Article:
If the characteristics of the calligraphy are discussed, here is the most remarkable element, namely ≪the quality of line≫. In calligraphy, the line by the brush—a plane in a strict sense [because there is width]—expresses the nature, namely ‘Hitsu-I’ (the exquisiteness of work which brush lines express) [sentiment which the line expresses]. The form of various lines such as slow or speedy, curved or straight, wet or dried, and strong or weak, etc. flows out with the change of writer's sentiment, so the writer’s personality appears in its line. The lines of paintings start from the outline of the object. In the Oriental painting ‘Hitsu-I’ is considered very important, but in the case of the calligraphy, it appears that there is a great difference in the importance if calligraphers have strong consciousness of writing the line and the line is the heart in calligraphy. Moreover, the line of the calligraphy which was highly disciplined leaps on the paper [There is a word which the light line leaped over the paper three-sun-height], and enters the tree deeply, [There is a parable that “the calligraphy of Wang Xizhi entered the tree three-bu-depth with strong power of a bush stroke”], so it gives the three-dimensional sense different from the painting to the spectators.
Next, as a second element, there are the following characteristics in the ≪construction≫ of calligraphy. The construction of calligraphy is inseparable from Hitsu-I [the strength or weakness of Hitsu-I is a component of the construction], and the blank part— the part that is not written—has a very essential significance, and there are some that show the beauty similar to a kind of the pictorial composition of painting, such as the architectural construction of 楷 square style or the beauty in 草 running style or cursive style calligraphy or the works of Hiragana. This is also related to the time element described as follows.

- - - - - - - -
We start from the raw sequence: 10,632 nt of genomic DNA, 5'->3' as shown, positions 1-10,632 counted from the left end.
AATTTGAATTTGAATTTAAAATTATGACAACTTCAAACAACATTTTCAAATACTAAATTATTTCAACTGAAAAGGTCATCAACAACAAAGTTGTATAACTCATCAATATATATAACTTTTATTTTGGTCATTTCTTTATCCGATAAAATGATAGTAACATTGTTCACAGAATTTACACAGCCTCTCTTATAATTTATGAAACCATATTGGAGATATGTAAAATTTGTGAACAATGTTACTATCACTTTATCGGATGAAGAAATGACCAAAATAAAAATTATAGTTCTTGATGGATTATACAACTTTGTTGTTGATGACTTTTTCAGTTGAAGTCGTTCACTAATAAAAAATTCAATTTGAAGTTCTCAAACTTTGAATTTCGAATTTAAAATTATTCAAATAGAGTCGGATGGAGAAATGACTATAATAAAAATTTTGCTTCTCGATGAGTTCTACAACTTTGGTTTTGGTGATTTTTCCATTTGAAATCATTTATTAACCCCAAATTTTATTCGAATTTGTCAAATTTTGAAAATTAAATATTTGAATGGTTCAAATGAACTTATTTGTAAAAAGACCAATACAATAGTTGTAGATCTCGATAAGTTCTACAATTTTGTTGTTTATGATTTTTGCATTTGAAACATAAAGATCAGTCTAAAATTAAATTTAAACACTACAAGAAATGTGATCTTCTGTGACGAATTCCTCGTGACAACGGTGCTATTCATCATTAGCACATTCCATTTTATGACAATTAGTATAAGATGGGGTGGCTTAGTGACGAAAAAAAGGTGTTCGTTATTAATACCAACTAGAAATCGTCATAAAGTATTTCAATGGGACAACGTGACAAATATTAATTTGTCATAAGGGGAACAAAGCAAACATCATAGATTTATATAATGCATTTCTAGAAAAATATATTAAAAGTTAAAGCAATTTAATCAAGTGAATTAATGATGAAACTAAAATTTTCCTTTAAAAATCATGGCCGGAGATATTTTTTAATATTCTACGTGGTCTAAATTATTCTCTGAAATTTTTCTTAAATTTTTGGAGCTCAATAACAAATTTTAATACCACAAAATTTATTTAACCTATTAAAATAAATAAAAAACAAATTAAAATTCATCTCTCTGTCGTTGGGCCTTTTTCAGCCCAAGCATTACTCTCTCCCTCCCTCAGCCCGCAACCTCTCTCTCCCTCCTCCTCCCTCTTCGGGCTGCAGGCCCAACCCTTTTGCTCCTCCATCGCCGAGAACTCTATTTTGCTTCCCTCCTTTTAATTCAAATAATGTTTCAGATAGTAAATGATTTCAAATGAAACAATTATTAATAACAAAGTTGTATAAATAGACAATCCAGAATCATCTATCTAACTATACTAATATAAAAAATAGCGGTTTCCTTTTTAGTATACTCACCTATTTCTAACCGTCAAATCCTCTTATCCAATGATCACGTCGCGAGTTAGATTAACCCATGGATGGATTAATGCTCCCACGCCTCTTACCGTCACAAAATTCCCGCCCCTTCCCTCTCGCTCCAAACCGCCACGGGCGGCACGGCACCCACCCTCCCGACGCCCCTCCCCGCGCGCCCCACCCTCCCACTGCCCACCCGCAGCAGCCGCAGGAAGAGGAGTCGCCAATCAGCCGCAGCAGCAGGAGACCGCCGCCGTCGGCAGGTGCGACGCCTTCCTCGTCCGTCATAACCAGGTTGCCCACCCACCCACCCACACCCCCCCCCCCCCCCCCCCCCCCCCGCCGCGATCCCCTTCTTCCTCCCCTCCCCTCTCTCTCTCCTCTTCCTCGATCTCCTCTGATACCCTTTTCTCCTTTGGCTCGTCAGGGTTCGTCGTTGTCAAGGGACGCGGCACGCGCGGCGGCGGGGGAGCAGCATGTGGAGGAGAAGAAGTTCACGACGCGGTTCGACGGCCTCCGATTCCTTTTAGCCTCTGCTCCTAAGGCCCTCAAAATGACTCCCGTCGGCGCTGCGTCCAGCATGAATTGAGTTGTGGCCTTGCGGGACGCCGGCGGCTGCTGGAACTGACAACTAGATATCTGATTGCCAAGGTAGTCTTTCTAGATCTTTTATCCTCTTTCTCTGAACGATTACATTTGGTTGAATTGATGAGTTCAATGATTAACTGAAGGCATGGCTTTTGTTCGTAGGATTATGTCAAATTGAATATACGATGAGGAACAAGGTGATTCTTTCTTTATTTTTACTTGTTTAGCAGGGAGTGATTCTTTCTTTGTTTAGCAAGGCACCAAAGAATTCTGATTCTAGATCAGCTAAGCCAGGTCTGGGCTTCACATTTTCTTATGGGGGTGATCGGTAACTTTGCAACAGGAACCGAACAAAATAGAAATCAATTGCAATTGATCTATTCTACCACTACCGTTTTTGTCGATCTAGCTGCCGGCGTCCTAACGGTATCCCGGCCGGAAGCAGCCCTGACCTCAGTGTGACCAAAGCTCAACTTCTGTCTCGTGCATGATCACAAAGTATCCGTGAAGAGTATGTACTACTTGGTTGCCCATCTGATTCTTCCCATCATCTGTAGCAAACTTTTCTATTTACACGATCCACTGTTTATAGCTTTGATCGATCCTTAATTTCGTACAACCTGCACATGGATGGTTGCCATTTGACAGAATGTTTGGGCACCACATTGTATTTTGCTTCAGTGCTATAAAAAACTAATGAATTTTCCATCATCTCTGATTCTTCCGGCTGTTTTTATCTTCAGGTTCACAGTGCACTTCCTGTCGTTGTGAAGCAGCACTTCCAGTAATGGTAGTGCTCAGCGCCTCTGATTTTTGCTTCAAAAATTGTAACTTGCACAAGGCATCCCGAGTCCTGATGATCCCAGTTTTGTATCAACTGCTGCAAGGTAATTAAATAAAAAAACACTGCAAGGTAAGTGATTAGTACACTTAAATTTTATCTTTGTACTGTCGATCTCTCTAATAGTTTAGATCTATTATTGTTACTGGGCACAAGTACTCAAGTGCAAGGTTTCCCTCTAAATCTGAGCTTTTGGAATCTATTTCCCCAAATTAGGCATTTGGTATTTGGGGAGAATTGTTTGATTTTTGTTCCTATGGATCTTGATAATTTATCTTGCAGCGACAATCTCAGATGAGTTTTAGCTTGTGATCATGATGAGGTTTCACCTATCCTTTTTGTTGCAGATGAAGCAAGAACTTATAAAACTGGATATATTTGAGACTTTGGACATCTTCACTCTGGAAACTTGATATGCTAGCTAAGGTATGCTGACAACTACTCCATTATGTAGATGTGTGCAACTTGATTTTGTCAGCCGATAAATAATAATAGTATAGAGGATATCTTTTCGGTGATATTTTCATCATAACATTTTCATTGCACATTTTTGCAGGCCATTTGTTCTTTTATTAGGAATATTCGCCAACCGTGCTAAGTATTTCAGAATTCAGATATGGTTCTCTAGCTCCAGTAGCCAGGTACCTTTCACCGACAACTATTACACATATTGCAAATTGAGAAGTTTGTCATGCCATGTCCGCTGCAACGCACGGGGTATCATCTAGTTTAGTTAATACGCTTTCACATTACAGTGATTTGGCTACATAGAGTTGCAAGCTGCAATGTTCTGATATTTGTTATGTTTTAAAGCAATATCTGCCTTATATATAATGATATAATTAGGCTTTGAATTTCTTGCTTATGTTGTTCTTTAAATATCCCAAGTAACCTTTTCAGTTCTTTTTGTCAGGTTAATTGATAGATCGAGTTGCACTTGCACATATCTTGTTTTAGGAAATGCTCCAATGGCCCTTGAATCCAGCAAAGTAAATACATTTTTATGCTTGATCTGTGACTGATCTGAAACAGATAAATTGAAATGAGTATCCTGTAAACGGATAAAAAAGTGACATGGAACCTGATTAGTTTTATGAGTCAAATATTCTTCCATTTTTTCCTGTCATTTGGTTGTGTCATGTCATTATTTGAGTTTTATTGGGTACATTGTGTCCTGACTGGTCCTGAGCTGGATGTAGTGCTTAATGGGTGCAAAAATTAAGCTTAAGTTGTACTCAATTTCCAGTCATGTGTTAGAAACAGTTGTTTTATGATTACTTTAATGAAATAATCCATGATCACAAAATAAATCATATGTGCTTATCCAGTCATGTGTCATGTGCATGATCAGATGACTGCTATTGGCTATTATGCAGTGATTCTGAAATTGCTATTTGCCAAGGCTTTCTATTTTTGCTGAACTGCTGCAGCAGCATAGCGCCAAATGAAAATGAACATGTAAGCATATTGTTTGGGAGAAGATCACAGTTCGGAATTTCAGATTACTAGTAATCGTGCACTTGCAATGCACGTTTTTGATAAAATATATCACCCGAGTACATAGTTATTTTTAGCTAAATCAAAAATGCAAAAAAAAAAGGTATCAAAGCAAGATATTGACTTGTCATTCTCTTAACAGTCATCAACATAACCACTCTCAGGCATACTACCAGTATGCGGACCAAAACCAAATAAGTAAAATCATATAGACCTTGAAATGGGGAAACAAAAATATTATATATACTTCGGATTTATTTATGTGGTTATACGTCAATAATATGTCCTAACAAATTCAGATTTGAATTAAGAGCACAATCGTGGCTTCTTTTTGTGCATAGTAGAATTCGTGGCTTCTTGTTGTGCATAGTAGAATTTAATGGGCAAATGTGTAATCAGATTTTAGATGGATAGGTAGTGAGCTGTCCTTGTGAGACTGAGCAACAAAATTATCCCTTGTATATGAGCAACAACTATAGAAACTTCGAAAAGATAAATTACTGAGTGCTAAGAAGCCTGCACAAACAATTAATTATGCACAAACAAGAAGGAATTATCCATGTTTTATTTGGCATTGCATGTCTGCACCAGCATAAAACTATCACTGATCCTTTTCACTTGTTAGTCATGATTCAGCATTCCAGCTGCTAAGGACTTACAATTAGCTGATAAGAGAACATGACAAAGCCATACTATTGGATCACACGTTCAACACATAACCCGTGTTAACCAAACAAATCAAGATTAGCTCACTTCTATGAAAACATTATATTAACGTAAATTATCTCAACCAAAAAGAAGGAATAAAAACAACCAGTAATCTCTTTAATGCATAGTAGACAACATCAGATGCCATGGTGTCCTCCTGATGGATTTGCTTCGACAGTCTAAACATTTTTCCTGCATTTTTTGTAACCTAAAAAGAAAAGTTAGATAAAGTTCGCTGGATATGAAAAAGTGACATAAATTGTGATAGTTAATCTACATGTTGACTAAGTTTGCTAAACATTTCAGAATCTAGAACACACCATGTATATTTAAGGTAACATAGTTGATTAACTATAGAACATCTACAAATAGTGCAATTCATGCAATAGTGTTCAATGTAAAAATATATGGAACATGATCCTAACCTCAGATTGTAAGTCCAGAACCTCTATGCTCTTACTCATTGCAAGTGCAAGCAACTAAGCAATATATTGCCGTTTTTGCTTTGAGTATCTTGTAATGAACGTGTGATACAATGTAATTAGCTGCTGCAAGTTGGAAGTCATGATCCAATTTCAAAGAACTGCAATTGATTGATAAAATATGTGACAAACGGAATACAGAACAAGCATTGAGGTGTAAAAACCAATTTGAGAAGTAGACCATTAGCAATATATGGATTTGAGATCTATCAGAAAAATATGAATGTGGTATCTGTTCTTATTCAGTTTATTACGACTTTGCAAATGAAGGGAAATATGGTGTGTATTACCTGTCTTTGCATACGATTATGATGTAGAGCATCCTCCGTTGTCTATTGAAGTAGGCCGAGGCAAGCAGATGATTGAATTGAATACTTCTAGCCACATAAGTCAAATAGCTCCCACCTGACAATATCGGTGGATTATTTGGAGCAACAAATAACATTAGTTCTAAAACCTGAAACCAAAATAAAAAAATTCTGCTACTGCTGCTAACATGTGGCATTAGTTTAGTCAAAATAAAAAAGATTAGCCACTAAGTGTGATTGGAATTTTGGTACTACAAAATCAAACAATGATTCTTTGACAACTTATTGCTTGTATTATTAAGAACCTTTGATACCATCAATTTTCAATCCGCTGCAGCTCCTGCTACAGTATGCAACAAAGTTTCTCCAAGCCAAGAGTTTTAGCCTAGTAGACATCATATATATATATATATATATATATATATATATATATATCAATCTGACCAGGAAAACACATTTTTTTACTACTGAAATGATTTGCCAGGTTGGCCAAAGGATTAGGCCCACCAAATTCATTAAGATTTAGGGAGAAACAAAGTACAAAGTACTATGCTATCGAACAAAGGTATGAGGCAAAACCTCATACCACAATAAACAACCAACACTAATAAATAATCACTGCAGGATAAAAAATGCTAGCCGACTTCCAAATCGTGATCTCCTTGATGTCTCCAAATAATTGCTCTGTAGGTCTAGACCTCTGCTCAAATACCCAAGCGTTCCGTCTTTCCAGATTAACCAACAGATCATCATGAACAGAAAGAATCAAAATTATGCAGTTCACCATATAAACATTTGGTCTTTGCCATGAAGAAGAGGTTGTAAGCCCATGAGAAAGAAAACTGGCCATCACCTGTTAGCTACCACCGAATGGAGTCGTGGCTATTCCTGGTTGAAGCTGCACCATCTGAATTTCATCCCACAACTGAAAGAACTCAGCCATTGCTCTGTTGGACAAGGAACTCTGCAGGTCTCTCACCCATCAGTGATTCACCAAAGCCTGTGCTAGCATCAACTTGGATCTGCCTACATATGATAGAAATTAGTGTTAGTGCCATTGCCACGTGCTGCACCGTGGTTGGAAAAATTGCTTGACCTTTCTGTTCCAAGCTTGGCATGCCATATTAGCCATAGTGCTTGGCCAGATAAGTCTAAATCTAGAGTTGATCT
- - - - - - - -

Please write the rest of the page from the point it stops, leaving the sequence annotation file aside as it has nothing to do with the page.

The ≪time expression≫ of calligraphy has time like the musical performance in which the calligraphy does not spend a relatively long period like painting [in production], but in a certain continuous passage of time, the human content of the calligrapher is expressed. However, this does not show absolute time like music [meaning of the concrete length of time], and there is a difference in the point where a psychological course settles on the paper.
Next, <matière [sense of material / texture] and color> are thought that they are secondary elements from the nature of the calligraphy. However, it is true that the ancients also had not a little intention to the quality and the effect of brush, ink and paper, and took color into consideration. I think that the sense of material and color etc. of paper or ink are not an additional element in calligraphy, but rather the one which becomes a condition so important as to influence the motive of the creative conception [meaning of conceiving from the touch of the material and the brush], and it is like the tone of the musical instrument in music.